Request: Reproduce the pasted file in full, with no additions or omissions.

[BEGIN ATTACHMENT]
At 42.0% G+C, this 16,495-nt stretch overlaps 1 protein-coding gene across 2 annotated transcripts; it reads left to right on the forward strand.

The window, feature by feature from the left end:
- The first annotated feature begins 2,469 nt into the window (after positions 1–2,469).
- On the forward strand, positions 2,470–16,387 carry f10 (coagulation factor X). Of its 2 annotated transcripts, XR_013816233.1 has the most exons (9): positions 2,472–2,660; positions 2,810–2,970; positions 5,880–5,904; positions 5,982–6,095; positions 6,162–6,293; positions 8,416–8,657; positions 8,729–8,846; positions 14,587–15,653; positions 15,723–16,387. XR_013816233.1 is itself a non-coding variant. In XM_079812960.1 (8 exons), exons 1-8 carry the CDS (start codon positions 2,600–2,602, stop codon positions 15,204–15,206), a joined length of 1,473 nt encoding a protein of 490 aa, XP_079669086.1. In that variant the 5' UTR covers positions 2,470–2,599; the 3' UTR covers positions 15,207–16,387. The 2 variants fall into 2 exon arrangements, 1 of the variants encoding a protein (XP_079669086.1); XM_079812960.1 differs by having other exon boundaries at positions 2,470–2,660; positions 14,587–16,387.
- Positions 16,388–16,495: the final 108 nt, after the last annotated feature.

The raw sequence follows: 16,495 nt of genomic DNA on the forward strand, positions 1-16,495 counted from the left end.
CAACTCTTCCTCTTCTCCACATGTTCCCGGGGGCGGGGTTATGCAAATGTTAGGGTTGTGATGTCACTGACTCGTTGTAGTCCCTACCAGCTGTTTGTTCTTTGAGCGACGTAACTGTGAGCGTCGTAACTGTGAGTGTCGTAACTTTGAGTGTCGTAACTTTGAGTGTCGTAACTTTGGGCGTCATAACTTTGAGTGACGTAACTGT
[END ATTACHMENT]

At 42.0% G+C, this 16,495-nt stretch overlaps 1 protein-coding gene across 2 annotated transcripts; it reads left to right on the forward strand.

The window, feature by feature from the left end:
- The first annotated feature begins 2,469 nt into the window (after positions 1–2,469).
- On the forward strand, positions 2,470–16,387 carry f10 (coagulation factor X). Of its 2 annotated transcripts, XR_013816233.1 has the most exons (9): positions 2,472–2,660; positions 2,810–2,970; positions 5,880–5,904; positions 5,982–6,095; positions 6,162–6,293; positions 8,416–8,657; positions 8,729–8,846; positions 14,587–15,653; positions 15,723–16,387. XR_013816233.1 is itself a non-coding variant. In XM_079812960.1 (8 exons), exons 1-8 carry the CDS (start codon positions 2,600–2,602, stop codon positions 15,204–15,206), a joined length of 1,473 nt encoding a protein of 490 aa, XP_079669086.1. In that variant the 5' UTR covers positions 2,470–2,599; the 3' UTR covers positions 15,207–16,387. The 2 variants fall into 2 exon arrangements, 1 of the variants encoding a protein (XP_079669086.1); XM_079812960.1 differs by having other exon boundaries at positions 2,470–2,660; positions 14,587–16,387.
- Positions 16,388–16,495: the final 108 nt, after the last annotated feature.

The raw sequence follows: 16,495 nt of genomic DNA on the forward strand, positions 1-16,495 counted from the left end.
CAACTCTTCCTCTTCTCCACATGTTCCCGGGGGCGGGGTTATGCAAATGTTAGGGTTGTGATGTCACTGACTCGTTGTAGTCCCTACCAGCTGTTTGTTCTTTGAGCGACGTAACTGTGAGCGTCGTAACTGTGAGTGTCGTAACTTTGAGTGTCGTAACTTTGAGTGTCGTAACTTTGGGCGTCATAACTTTGAGTGACGTAACTGT